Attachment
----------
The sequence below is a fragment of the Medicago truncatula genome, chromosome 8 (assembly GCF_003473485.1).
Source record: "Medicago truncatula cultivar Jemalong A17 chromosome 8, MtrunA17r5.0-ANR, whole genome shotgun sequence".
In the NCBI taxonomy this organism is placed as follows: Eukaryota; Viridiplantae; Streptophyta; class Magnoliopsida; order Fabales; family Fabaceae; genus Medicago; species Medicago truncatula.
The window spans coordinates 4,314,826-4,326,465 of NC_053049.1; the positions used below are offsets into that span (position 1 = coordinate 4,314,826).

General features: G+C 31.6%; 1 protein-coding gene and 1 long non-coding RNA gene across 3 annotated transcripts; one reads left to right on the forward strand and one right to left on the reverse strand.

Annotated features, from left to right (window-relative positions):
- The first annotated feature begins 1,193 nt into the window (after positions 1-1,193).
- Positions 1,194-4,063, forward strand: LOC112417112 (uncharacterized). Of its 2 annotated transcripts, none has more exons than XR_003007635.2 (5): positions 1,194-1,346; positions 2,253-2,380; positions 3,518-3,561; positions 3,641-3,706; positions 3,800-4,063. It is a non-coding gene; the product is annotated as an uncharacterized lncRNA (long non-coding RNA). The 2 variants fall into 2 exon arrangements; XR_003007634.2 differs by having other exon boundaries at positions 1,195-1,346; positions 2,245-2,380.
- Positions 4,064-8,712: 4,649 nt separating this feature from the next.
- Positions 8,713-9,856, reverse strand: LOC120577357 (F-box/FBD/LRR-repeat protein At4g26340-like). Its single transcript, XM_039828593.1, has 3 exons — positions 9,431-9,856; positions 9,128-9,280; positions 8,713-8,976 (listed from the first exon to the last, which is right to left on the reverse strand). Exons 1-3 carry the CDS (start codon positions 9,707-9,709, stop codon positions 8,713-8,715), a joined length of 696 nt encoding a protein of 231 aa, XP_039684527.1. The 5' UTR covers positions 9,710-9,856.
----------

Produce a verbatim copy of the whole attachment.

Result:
The sequence below is a fragment of the Medicago truncatula genome, chromosome 8 (assembly GCF_003473485.1).
Source record: "Medicago truncatula cultivar Jemalong A17 chromosome 8, MtrunA17r5.0-ANR, whole genome shotgun sequence".
In the NCBI taxonomy this organism is placed as follows: Eukaryota; Viridiplantae; Streptophyta; class Magnoliopsida; order Fabales; family Fabaceae; genus Medicago; species Medicago truncatula.
The window spans coordinates 4,314,826-4,326,465 of NC_053049.1; the positions used below are offsets into that span (position 1 = coordinate 4,314,826).

General features: G+C 31.6%; 1 protein-coding gene and 1 long non-coding RNA gene across 3 annotated transcripts; one reads left to right on the forward strand and one right to left on the reverse strand.

Annotated features, from left to right (window-relative positions):
- The first annotated feature begins 1,193 nt into the window (after positions 1-1,193).
- Positions 1,194-4,063, forward strand: LOC112417112 (uncharacterized). Of its 2 annotated transcripts, none has more exons than XR_003007635.2 (5): positions 1,194-1,346; positions 2,253-2,380; positions 3,518-3,561; positions 3,641-3,706; positions 3,800-4,063. It is a non-coding gene; the product is annotated as an uncharacterized lncRNA (long non-coding RNA). The 2 variants fall into 2 exon arrangements; XR_003007634.2 differs by having other exon boundaries at positions 1,195-1,346; positions 2,245-2,380.
- Positions 4,064-8,712: 4,649 nt separating this feature from the next.
- Positions 8,713-9,856, reverse strand: LOC120577357 (F-box/FBD/LRR-repeat protein At4g26340-like). Its single transcript, XM_039828593.1, has 3 exons — positions 9,431-9,856; positions 9,128-9,280; positions 8,713-8,976 (listed from the first exon to the last, which is right to left on the reverse strand). Exons 1-3 carry the CDS (start codon positions 9,707-9,709, stop codon positions 8,713-8,715), a joined length of 696 nt encoding a protein of 231 aa, XP_039684527.1. The 5' UTR covers positions 9,710-9,856.